Beyond the added prestige and expanded supervisory authority delegated to the CCO, a corporate culture cannot flourish unless the CCO is actively engaged with the training and education of firm personnel. Traditionally, compliance in financial services has been imposed upon employees in a way that feels tedious and dry. But, if firms were to transform legacy views of compliance and offer training as an engaging and educational content delivery experience, personnel would be more receptive. If compliance programs can find a way to incorporate game and prize elements into training simulations and exams, they are more likely to keep employees awake and engaged. In this regard, organizations must seek out CCOs that embrace interactive education and who are capable of imparting their values from the standpoint of teachers, instead of supervisors.

Invest in Regtech

As the age of big data intersects the era of financial regulatory reform, it has become impossible for compliance leaders to fulfill their duties without suitable monitoring and recordkeeping technology. The C-Suite can expand the CCO’s authority and decision-making latitude all it wants, but if the proper technology is not deployed, the CCO’s power is meaningless. In an ideal world, it would be nice to think that financials services personnel would obey every line and rule of the employee handbook. But, the reality is technology is required to hold people accountable for their actions.

Regtech is the hidden hand that enables compliance officers to reconcile all of the blind spots in vast, growing and complex organizational silos. From screening client prospects, evaluating vendor risks, scoring risk, flagging suspicious activity, monitoring communications, incident reporting and maintaining organized records, regtech helps keep employees in line. However, given the sweeping merger-and-acquisition frenzy that transformed the financial industry post-crisis, CCOs must give special attention to data standardization and integrity. Specifically, firms that have absorbed many smaller entities will inevitably encounter divergent recordkeeping and database conventions in their acquisition networks.

Before regtech solutions can be properly deployed throughout the firm, CCOs must ensure that subsidiary database architecture has been cleaned and made consistent with the parent company’s standard. Through this normalization of subsidiary and acquisition data, CCOs can mitigate audit anomalies posed by duplicate entries, incomplete entries, incorrect entries and occasionally, falsified entries. After a reasonable effort to standardize organizational databases has been undertaken, CCOs can then implement regtech solutions with greater confidence. Through data integrity, CCOs achieve enhanced transparency, which forms the nucleus of a compliant financial services culture.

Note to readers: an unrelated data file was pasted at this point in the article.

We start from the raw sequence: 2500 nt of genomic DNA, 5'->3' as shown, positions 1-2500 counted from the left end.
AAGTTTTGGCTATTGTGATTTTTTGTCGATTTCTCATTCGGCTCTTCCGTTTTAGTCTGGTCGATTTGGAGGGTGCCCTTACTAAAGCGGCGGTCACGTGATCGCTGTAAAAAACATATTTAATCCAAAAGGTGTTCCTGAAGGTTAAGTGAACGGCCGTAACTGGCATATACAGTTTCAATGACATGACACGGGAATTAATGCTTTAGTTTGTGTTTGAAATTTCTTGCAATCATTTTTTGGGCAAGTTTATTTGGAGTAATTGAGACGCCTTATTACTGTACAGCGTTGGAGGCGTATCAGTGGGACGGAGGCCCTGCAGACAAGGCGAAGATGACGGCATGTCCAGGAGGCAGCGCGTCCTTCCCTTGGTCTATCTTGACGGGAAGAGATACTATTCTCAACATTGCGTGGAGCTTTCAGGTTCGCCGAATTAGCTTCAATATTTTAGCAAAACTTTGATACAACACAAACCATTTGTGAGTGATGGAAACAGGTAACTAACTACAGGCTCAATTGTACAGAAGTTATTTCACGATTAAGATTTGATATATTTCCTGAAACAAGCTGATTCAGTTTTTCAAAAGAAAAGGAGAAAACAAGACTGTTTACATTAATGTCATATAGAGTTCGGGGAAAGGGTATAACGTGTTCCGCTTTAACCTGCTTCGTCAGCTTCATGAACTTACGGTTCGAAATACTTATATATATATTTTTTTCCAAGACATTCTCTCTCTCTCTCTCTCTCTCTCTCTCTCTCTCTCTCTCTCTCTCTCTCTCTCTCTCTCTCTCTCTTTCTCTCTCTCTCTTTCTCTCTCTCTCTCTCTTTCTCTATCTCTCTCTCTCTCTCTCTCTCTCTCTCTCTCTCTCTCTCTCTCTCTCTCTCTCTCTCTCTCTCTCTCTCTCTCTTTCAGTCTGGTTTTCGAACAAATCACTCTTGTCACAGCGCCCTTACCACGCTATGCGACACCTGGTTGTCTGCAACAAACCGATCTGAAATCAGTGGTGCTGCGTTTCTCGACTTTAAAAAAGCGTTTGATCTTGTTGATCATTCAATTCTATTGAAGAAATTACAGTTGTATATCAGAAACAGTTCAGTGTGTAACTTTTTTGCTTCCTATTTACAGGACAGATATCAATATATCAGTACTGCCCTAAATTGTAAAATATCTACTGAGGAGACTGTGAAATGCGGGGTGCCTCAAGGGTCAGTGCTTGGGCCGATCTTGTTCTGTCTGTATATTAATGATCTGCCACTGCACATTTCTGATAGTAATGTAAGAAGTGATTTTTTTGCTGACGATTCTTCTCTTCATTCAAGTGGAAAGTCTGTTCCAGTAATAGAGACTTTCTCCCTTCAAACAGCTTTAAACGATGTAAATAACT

Clarity Begets Compliance

The consistent monitoring of financial services clients, transactions, vendors and personnel is crucial to ensuring regulatory compliance. Still, many of these supervisory risks, challenges and costs could be reduced if firms were to conduct better diligence when onboarding their various counterparties. Thomson Reuters’ CLEAR is a best-in-class investigative software solution that empowers financial firms with the same type of database capabilities available to top law enforcement agencies. Additionally, CLEAR features adaptive functionalities, which alerts institutions the exact moment that the legal or compliance standing of counterparties becomes adverse.

Since the Yates memo has issued the threat of prosecution to financial services personnel and execs, CCOs included, compliance leaders have a personal stake in the selection and application of regtech solutions. Having the most accurate and holistic view of counterparty risk exposures, before they corrupt human resources or depository accounts, is an essential asset for every CCO. Beyond insulating the firm from liability and reinforcing its cultural values, modern investigative software can help shield CCOs from the increasingly draconian glare of regulatory scrutiny. Ultimately, the battle for culture begins with clarity. Thomson Reuters’ CLEAR is a law-enforcement-grade digital asset, that illuminates every counterparty shadow.

How Thomson Reuters Can Help

CLEAR online investigations software provides a solution to your compliance and regulatory needs. By providing consistent, comprehensive and defensible investigative results, CLEAR can uncover weak links in a vendor’s business history in the form of politically exposed persons, criminals, bankruptcy, high-risk business officials and other dubious entities. With CLEAR you can:

  • Access key proprietary and public records in one intuitive environment
  • Enable batch alerting to run one search for a large number of people and businesses
  • Receive real-time records such as arrests, watch lists and social media
  • Instantaneously analyze search results to shorten investigation time and uncover hidden unknowns